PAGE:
James Dickey (1923-1997)

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James Dickey (1923-1997) wrote 26 books of poetry and three novels. His interest in poetry, which his father encouraged and nurtured, started at an early age. Dickey served in the U.S. Air Force for several years, reading apocalyptic poetry between combat missions. He then attended Vanderbilt University, where he was also encouraged to write poetry. During his senior year, one of his poems was published in the Sewanee Review. He pursued graduate work until the Air Force recalled him to train officers for the Korean War, and when he returned he took a teaching job at the University of Florida. He later resigned because he disagreed with the institutional nature of teaching. Dickey moved to New York, where he wrote advertising copy for the McCann-Ericson agency. He then went on to work for agencies in Atlanta.

After his first book of poetry was published, he decided to write poetry full-time. He received a Guggenheim Fellowship and spent a year in Italy with his family. His poetry books Helmets (1964) and Buckdancer’s Choice (1965) won both the Melville Cane Award and the National Book Award. He then spent his time teaching, writing, and lecturing. Dickey served as Poetry Consultant to the Library of Congress from 1966-1968, and wrote bestselling novel, Deliverance, in 1970. Deliverance would later become a major motion picture. He also read at President Carter’s inauguration in 1977 and served as judge of the Yale Younger Poets series. A few more of Dickey’s poetry books include Into the Stone and Other Poems (1960), Drowning with Others (1962), and The Eagle’s Mile (1990). His poetry delved into the secretly violent nature of humans and animals and was said to be “willfully eccentric” and “naturally musical.”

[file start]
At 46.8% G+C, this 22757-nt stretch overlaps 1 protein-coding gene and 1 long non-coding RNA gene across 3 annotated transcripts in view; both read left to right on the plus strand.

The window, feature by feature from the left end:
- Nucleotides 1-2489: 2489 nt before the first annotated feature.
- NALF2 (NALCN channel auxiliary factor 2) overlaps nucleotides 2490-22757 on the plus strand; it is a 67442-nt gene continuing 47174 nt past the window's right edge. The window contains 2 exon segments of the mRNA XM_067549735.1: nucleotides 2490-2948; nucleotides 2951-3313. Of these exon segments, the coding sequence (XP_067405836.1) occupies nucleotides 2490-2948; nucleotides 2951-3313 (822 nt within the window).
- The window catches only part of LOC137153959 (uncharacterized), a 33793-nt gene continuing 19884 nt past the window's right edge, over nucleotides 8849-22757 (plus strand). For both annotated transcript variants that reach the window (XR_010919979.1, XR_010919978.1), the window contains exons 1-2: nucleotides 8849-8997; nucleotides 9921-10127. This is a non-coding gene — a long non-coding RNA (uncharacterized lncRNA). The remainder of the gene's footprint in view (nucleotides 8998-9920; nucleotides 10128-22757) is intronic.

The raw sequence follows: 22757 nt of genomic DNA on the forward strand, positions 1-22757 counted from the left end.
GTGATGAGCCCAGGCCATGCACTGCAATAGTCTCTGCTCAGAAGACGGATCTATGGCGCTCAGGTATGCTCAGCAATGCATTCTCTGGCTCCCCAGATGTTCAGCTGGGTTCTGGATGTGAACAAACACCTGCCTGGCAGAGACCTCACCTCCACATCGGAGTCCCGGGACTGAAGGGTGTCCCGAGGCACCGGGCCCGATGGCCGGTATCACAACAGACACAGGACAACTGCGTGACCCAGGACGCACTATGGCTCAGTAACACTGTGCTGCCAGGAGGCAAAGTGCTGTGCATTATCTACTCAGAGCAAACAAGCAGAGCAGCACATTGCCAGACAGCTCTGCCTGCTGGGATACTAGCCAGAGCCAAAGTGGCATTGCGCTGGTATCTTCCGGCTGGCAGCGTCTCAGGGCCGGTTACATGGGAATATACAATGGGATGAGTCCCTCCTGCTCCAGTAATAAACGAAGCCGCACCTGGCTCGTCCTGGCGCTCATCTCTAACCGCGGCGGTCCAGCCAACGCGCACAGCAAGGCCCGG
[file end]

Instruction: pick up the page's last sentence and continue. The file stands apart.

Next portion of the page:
Written by Word Works intern Monica Root October 2013

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